According to the MoH staff responsible for water and sanitation, the systems have not been damaged and the water supply has not been interrupted. Water quality control has been undertaken in Ait Kamara and Imzouren. As a conclusion there is no indication for a possible outbreak of water-born diseases. However the sanitation is becoming an issue of increasing concerne specially in the urban areas given that all camps lack sufficient facilities (latrines especially). The Federation is closely monitoring the situation as well as the WHO that started to inspect sanitation in all the camps.

Red Crescent camp in Imzouren:

The expansion of the camp may pose sanitation problems due to the very limited number of facilities available (below Sphere standards).

Tazarine: Water is available form the usual sources of supply -- wells that were not damagedb y the earthquake. Water quality control has not taken place. Some quantities of water purification tablets with instruction for use were distributed to the population.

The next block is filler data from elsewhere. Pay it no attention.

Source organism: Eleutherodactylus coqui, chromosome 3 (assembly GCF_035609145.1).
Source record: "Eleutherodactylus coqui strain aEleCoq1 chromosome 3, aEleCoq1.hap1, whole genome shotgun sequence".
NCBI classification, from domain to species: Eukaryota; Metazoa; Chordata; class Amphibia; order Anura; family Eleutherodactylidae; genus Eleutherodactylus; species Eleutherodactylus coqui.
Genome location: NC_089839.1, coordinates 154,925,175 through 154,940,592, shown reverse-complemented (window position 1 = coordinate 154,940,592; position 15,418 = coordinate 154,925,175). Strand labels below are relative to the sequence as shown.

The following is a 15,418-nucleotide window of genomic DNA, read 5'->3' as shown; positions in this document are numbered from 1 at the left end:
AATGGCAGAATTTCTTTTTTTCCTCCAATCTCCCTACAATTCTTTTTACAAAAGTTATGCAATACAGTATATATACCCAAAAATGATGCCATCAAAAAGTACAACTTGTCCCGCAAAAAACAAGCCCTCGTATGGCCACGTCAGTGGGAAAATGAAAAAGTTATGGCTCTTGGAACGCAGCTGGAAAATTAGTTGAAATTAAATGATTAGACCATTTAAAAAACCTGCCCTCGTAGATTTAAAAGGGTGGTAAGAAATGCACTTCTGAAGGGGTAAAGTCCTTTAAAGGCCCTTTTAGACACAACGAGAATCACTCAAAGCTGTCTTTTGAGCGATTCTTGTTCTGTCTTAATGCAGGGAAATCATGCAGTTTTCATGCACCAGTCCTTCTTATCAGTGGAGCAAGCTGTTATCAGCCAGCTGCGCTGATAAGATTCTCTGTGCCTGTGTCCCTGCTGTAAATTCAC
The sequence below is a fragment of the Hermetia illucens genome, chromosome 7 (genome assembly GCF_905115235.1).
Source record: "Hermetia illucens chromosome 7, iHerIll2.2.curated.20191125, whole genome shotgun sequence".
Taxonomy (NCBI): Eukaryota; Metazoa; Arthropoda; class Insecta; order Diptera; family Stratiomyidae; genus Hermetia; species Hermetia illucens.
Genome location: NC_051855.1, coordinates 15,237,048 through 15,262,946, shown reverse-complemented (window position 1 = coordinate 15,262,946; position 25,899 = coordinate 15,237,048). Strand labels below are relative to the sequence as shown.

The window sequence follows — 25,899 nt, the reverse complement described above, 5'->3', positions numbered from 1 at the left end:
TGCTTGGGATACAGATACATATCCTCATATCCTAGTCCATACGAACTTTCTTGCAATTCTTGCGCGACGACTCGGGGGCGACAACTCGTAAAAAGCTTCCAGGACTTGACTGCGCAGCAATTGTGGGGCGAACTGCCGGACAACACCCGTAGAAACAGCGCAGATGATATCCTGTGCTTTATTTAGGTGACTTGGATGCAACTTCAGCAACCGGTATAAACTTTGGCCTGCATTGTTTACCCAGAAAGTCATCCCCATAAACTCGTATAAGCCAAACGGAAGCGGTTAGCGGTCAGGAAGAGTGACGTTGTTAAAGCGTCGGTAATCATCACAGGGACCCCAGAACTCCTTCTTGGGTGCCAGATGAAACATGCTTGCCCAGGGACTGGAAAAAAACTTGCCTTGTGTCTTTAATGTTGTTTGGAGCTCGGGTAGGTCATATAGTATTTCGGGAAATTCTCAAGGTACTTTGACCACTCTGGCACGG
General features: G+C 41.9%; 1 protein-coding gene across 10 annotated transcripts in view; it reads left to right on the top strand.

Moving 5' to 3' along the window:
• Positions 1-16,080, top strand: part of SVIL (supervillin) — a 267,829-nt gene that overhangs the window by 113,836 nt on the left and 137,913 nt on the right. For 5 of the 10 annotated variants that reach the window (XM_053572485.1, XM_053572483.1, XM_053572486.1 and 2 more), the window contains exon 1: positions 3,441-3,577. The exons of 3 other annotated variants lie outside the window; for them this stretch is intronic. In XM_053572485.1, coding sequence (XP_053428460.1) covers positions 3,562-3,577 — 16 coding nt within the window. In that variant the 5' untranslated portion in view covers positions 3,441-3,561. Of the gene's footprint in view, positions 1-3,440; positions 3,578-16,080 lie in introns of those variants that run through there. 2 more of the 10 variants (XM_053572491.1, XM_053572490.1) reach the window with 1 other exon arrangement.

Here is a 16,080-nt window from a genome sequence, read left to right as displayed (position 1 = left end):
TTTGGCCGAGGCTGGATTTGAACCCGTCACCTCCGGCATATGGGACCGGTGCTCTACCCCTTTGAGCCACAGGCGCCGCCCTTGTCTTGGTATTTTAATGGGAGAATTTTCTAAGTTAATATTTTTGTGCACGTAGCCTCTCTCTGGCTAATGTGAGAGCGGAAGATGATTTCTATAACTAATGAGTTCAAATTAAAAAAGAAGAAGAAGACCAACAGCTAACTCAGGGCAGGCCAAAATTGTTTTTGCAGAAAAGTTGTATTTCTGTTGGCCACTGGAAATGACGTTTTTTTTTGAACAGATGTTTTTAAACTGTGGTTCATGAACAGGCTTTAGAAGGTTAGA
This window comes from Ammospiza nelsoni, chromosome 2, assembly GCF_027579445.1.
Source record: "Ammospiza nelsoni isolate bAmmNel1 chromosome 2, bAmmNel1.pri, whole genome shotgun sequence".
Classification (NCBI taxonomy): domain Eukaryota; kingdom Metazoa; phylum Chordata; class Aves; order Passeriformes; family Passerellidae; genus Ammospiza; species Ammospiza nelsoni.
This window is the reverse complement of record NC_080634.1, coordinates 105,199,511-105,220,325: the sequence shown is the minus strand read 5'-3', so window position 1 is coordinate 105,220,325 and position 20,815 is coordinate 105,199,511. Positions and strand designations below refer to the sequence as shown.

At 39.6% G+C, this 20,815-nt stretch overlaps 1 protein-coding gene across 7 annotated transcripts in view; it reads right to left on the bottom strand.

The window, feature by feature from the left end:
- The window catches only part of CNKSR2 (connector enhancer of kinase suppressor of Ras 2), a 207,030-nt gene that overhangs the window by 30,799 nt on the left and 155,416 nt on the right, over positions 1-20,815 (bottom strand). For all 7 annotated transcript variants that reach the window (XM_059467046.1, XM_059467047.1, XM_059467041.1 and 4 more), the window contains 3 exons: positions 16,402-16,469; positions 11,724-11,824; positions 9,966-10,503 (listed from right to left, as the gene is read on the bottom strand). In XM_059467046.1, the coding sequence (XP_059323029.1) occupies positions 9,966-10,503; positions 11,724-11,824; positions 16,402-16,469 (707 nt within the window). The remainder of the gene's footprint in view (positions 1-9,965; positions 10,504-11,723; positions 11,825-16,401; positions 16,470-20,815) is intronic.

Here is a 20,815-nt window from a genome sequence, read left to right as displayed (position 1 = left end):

Tamassint: Water is available from usual sources of supply -- wells that were not damaged by the earthquake. Water quality control has not been undertaken. There were no cases of diarrhoea reported at the Health Centre.

Food

Even though there are no acute food shortages especially in the rural areas, access to food is fairly limited particularly in the cities. Most of the shops are closed and markets have not been fully restored yet. A total or partial loss of houses and households coupled with the fact that people live outdoors indicate that the situation needs to be further monitored. In almost all the locations visited, Federation assessment and relief teams have assisted in distributions of bread and other food items such as canned fish, olives and oranges. Distributions to the population were done directly from cars and trucks.

Response so far: government/other organizations

According to the information gathered so far, in the Tamassint commune, the Moroccan government distributed blankets, sugar, canned food and flour by helicopters on 27, February. The French Civil Protection donated 140 family tents to the local authorities of Tamassint, but distributions have not taken place immediately due to a lack of consistent distribution plan. The Italian Cooperation donated blankets and basic food items to the authorities of this commune.